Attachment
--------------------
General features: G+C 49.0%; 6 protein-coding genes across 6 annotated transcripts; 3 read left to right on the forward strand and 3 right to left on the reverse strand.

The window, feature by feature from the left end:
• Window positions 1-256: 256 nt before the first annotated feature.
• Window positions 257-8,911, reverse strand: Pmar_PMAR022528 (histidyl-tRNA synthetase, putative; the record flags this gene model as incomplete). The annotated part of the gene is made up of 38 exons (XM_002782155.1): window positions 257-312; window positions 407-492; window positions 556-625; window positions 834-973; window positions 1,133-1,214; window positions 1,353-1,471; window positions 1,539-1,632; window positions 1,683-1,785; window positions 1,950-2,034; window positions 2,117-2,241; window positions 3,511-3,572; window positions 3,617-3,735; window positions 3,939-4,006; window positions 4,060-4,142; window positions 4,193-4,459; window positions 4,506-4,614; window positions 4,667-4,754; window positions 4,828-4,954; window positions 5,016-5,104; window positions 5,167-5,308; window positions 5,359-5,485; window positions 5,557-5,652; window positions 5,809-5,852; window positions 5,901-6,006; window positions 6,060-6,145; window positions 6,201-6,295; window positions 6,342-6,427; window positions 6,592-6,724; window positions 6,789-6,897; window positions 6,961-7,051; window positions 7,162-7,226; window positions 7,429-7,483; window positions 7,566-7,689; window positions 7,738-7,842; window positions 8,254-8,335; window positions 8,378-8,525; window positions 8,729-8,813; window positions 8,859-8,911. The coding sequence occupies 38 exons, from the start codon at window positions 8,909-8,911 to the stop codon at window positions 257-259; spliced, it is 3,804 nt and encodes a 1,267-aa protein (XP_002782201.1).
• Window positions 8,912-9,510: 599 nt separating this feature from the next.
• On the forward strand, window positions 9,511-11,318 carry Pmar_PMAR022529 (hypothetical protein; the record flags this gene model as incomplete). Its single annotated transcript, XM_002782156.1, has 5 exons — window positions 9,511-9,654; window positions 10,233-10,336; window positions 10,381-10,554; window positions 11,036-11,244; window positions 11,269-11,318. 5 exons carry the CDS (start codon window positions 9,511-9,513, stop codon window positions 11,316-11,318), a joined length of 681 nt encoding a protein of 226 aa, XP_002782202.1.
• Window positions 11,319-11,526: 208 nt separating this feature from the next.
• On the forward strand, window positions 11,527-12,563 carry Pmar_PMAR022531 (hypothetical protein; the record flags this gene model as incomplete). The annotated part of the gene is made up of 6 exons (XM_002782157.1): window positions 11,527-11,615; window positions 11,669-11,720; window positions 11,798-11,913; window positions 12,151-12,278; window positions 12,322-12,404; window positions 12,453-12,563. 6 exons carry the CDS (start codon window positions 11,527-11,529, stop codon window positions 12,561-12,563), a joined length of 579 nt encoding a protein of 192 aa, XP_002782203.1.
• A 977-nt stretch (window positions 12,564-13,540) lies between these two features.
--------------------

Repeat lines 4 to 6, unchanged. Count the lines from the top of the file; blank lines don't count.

• Window positions 257-8,911, reverse strand: Pmar_PMAR022528 (histidyl-tRNA synthetase, putative; the record flags this gene model as incomplete). The annotated part of the gene is made up of 38 exons (XM_002782155.1): window positions 257-312; window positions 407-492; window positions 556-625; window positions 834-973; window positions 1,133-1,214; window positions 1,353-1,471; window positions 1,539-1,632; window positions 1,683-1,785; window positions 1,950-2,034; window positions 2,117-2,241; window positions 3,511-3,572; window positions 3,617-3,735; window positions 3,939-4,006; window positions 4,060-4,142; window positions 4,193-4,459; window positions 4,506-4,614; window positions 4,667-4,754; window positions 4,828-4,954; window positions 5,016-5,104; window positions 5,167-5,308; window positions 5,359-5,485; window positions 5,557-5,652; window positions 5,809-5,852; window positions 5,901-6,006; window positions 6,060-6,145; window positions 6,201-6,295; window positions 6,342-6,427; window positions 6,592-6,724; window positions 6,789-6,897; window positions 6,961-7,051; window positions 7,162-7,226; window positions 7,429-7,483; window positions 7,566-7,689; window positions 7,738-7,842; window positions 8,254-8,335; window positions 8,378-8,525; window positions 8,729-8,813; window positions 8,859-8,911. The coding sequence occupies 38 exons, from the start codon at window positions 8,909-8,911 to the stop codon at window positions 257-259; spliced, it is 3,804 nt and encodes a 1,267-aa protein (XP_002782201.1).
• Window positions 8,912-9,510: 599 nt separating this feature from the next.
• On the forward strand, window positions 9,511-11,318 carry Pmar_PMAR022529 (hypothetical protein; the record flags this gene model as incomplete). Its single annotated transcript, XM_002782156.1, has 5 exons — window positions 9,511-9,654; window positions 10,233-10,336; window positions 10,381-10,554; window positions 11,036-11,244; window positions 11,269-11,318. 5 exons carry the CDS (start codon window positions 9,511-9,513, stop codon window positions 11,316-11,318), a joined length of 681 nt encoding a protein of 226 aa, XP_002782202.1.